Related chapters from BP7e: Chapter 8: General Principles of Sensory Processing, Touch, and Pain
Related chapters from MM:Chapter 5: The Sensorimotor System
Link ID: 16639 - Posted: 04.12.2012

By Ferris Jabr As a dung beetle rolls its planet of poop along the ground it periodically stops, climbs onto the ball and does a little dance. Why? It's probably getting its bearings. A series of experiments published in the January 18 issue of PLoS ONE shows that the beetles are much more likely to perform their dance when they wander off course or encounter an obstacle. Until now, no one had any idea what a jitterbugging dung beetle was up to. Emily Baird of Lund University in Sweden and her colleagues study how animals with tiny brains—such as bees and beetles—perform complex mental tasks, like navigating the world. The dung beetle intrigues Baird because it manages to roll its dung ball in a perfectly straight line, even though it pushes the ball with its back legs, its head pointed at the ground in the opposite direction. If the six-legged Sisyphus can't see where it's going, how does it stay on its course? Every now and then, a dung beetle stops rolling, mounts its ball and pirouettes. Baird noticed that dung beetles do not dance as often in the lab, where they roll around on flat surfaces, as they do in the field, where the terrain is rough and rocks and clumps of grass often obstruct the beetles' paths. She guessed that by climbing onto a ball of dung four or five times its height, a beetle gets a pretty good vantage point from which to correct any navigational mistakes. But it was only an intuition—she needed evidence. © 2012 Scientific American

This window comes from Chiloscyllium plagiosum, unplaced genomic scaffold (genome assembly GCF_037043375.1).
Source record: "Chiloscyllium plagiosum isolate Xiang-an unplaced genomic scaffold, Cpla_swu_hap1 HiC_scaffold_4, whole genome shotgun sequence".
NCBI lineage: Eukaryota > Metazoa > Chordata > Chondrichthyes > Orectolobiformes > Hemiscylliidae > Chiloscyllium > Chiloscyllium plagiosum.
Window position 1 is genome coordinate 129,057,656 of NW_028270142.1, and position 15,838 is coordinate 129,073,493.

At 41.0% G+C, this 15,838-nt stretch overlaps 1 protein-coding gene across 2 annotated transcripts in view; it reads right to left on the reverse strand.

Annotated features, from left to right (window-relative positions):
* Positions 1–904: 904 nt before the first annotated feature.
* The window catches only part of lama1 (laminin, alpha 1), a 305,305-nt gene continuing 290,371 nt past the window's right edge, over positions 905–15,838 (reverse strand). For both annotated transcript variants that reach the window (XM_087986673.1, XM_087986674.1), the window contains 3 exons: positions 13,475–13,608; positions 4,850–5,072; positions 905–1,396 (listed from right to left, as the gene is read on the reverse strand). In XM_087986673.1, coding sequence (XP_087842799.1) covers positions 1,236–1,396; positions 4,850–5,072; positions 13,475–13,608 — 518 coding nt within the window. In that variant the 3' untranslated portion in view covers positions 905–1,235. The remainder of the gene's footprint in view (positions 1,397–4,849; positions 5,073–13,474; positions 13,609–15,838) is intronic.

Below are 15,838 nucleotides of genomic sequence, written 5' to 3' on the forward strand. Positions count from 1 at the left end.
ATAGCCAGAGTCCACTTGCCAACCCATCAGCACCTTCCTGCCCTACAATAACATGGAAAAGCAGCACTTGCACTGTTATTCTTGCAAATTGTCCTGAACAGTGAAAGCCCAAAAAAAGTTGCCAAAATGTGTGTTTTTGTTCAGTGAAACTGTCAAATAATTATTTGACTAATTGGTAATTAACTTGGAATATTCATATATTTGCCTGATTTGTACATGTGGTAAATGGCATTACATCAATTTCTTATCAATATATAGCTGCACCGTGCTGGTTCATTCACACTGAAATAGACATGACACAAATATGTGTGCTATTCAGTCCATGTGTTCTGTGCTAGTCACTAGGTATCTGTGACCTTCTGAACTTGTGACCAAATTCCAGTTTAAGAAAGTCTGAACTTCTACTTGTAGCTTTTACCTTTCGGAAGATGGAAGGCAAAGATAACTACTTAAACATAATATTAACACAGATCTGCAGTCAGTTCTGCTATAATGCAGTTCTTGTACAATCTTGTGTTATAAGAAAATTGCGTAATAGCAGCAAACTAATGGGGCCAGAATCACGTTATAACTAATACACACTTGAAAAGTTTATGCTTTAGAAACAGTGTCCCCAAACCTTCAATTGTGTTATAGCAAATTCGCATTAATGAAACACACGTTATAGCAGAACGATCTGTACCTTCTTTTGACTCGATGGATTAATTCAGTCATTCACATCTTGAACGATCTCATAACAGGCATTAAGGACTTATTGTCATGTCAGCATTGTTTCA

Related chapters from BP7e: Chapter 6: Evolution of the Brain and Behavior; Chapter 10: Vision: From Eye to Brain
Related chapters from MM:Chapter 0: ; Chapter 7: Vision: From Eye to Brain
Link ID: 16274 - Posted: 01.21.2012